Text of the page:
Local restaurants react to new COVID conditions
by Maralyn Fink

Due to the Pandemic many St. Johns restaurants have limited or changed their hours at this time.

I have seen Main Street shorten their hours. Mancinos and the Wheel Inn are also undergoing changes in service. The businesses have had a tough go of it during this time.

This being the case, call ahead to see if their usual hours have changed.

Doing a take-out is always helpful to them.

Stay safe everyone and patronize local businesses when you can.


New Assistant Prosecuting Attorney is now on board


Clinton County Prosecutor Tony Spagnuolo welcomes Hilary Lauver as the newest Assistant Prosecuting Attorney.
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From left to right:
Garett Koger, Chief Assistant Prosecuting Attorney, Hilary Lauver, Assistant Prosecuting Attorney, Tony Spagnuolo, Clinton County Prosecutor, Heather Adamo, Assistant Prosecuting Attorney. Jeff Miller, Assistant Prosecuting Attorney


Remember When – Relay For Life is coming to St. Johns

Relay For Life volunteers painted the town purple on May 5th by tying purple ribbons through out the St Johns area. The ribbons are a reminder of the upcoming St Johns Relay on May 18 and 19, 2012.

Organizers and volunteers of the Relay for Life of St. Johns / Clinton County painted the Town Purple last weekend in preparation for the upcoming Relay which will be happening on May 18th and 19th this year. Purple is the official color of the American Cancer Society Relay for Life and the universal color that represents all cancers.

This year in order to spread awareness about the Relay for Life and the community’s ongoing commitment to fight cancer, volunteers hung more than 200 ribbons throughout St. Johns.

The actual Relay For Life of St. Johns / Clinton County will take place May 18 and 19, 3 p.m. – 3 p.m. Due to the construction at the High School, the Relay has moved to a new location this year at the Clinton County 4H Fairgrounds. Throughout the 2 weeks prior to the Relay For Life event (May 5 – 19) businesses and residents are encouraged to decorate their storefronts, offices, and homes in a purple motif.

“The biggest message it sends is we won’t let cancer defeat us or our loved ones and we will stand together as a community until a cure is found,” said Alan Bunn, Event Chair, Relay For Life of St. Johns.

The Paint the Town Purple campaign will culminate in the Relay for Life, a non-competitive community event where teams take turns walking around a track for 24-hours. But, that’s not all that happens.

Relay for Life events have a carnival-like atmosphere with music, entertainment, on-site fund raising events and games, as well as hours of non-stop fun and laughs.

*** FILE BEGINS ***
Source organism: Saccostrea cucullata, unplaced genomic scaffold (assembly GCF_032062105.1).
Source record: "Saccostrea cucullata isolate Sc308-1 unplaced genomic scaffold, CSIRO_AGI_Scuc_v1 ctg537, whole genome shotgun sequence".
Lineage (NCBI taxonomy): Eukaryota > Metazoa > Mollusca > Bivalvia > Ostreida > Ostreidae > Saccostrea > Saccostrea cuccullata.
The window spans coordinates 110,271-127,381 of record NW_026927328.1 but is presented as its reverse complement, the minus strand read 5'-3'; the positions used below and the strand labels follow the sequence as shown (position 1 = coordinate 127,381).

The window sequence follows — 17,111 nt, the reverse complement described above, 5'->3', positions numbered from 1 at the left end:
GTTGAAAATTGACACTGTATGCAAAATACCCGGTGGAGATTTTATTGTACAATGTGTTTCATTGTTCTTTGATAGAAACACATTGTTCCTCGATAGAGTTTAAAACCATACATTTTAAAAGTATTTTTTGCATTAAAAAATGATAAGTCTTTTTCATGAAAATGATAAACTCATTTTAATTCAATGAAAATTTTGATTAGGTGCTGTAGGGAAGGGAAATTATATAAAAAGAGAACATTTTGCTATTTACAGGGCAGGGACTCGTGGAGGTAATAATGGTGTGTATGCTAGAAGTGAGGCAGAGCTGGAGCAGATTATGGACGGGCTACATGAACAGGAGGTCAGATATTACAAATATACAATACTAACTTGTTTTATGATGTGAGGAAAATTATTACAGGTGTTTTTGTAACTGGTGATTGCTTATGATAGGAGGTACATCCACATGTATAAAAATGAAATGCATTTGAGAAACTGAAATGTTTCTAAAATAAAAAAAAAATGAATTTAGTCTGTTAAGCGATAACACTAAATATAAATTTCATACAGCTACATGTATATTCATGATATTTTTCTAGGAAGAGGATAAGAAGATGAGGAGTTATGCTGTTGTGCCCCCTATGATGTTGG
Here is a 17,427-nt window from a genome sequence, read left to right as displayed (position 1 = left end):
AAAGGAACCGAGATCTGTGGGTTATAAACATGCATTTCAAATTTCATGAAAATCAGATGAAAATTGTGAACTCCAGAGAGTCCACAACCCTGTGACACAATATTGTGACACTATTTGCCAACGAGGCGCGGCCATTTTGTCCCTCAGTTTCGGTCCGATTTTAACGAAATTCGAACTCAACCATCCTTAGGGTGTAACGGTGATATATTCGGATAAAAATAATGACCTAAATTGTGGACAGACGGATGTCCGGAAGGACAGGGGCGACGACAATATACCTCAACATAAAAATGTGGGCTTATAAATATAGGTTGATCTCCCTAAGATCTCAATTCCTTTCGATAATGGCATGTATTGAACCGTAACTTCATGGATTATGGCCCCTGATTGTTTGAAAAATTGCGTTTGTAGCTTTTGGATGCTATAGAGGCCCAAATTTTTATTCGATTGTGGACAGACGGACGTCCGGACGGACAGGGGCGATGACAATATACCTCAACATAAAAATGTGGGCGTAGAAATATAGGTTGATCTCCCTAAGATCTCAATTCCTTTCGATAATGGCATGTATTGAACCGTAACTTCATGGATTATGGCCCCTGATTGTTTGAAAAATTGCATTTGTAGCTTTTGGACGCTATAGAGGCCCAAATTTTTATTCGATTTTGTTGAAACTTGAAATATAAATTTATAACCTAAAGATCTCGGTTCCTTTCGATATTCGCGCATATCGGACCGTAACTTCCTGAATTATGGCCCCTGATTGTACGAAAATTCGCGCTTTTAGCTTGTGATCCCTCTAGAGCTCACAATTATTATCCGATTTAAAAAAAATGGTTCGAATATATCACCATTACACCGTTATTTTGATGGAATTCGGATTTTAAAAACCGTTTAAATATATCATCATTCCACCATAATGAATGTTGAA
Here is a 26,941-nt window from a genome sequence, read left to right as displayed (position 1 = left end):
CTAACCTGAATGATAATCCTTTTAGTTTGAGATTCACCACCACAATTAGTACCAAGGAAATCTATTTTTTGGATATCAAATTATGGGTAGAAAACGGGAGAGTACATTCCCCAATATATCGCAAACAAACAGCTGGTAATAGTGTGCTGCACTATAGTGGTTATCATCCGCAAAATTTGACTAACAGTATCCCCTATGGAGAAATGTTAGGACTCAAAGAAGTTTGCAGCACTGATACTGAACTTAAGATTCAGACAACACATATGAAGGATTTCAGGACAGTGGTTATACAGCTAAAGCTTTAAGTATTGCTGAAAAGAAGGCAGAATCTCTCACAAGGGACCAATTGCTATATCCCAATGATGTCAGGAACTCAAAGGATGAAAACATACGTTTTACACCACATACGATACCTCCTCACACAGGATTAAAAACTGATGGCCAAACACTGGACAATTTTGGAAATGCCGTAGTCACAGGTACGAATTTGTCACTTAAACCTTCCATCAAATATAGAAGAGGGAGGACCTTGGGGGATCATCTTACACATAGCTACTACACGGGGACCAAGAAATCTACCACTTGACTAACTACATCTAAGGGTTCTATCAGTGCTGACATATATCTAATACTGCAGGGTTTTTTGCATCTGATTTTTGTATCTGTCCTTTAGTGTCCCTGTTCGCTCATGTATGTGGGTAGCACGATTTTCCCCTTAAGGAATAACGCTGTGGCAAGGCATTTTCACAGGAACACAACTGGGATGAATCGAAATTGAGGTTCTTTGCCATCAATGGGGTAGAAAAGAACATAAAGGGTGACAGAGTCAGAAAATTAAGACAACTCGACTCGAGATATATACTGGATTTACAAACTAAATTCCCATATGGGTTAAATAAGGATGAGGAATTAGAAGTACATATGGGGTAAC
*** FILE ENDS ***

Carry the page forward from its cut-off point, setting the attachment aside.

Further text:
This year 33 teams and over 200 participants will take part in the Relay for Life of St. Johns. The event is open to the public and everyone is welcome to join us. Organizers report that this Relay event is making great progress towards reaching its fundraising goal of $135,000.

The Relay will begin with a Fight Back Ceremony at 4:00 p.m. on Friday, May 18th. The formal opening ceremonies will be at 6:00pm and will culminate with the survivors taking a victory lap around the track to celebrate what they have overcome while also inspiring and motivating their community to fightback against cancer. Immediately afterwards there will be a Survivor’s dinner at Smith Hall.

At dusk, the moving Luminaria Ceremony will be held, lining the track with 100’s of luminary bags in a tribute honoring those who have both survived and succumbed to cancer.

Local entertainment will also be featured throughout the event (weather permitting). Louie Longoria will kick off the Relay For Life event, playing on the main stage from 3-5 p.m. Next Karen Messmer will be singing from 5:00 – 6:00pm. The band Concord will then take the stage from 6:00 – 8:00 p.m. Lastly the band Hidden Agenda will finish off the evening playing from 8:00 – 10:00 p.m.

On Saturday May 19th , music will be provided by Sound Cruise DJ Service from 8:00am – 3:00 p.m. There will be a lot of family-focused, fun activities planned throughout the 24 hour period.

A special feature this year will be a “Mr Relay” contest where teams compete to see who can raise the most funds in one hour. This contest will take place on Friday evening at 8:00pm and is a very unique fundraising event that truly needs to be seen. Cancer survivors in the community are encouraged to join us at the Relay for both the survivor celebration and victory lap.